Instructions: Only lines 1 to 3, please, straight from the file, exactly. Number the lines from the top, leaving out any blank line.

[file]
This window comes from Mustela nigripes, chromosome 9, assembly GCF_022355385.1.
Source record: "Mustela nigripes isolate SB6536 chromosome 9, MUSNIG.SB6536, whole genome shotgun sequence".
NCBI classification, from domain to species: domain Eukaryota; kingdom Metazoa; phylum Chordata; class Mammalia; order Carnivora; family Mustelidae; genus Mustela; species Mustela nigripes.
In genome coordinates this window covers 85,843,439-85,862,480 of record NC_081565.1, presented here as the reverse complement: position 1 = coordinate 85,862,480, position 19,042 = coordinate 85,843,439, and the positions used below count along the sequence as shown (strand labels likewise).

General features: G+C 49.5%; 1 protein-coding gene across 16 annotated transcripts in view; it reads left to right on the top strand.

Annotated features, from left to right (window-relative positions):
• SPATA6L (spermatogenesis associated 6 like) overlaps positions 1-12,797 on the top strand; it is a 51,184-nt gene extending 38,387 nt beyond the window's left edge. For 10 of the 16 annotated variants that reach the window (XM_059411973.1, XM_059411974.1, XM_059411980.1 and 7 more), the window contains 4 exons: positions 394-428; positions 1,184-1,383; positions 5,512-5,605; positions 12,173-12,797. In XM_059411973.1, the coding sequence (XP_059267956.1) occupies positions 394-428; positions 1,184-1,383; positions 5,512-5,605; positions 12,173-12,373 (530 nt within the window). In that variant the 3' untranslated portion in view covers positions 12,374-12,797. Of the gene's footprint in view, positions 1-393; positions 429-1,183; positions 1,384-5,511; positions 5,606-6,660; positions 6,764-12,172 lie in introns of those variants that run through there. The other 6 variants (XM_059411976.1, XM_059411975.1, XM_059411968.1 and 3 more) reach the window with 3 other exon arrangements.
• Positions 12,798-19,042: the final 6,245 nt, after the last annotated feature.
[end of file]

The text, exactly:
This window comes from Mustela nigripes, chromosome 9, assembly GCF_022355385.1.
Source record: "Mustela nigripes isolate SB6536 chromosome 9, MUSNIG.SB6536, whole genome shotgun sequence".
NCBI classification, from domain to species: domain Eukaryota; kingdom Metazoa; phylum Chordata; class Mammalia; order Carnivora; family Mustelidae; genus Mustela; species Mustela nigripes.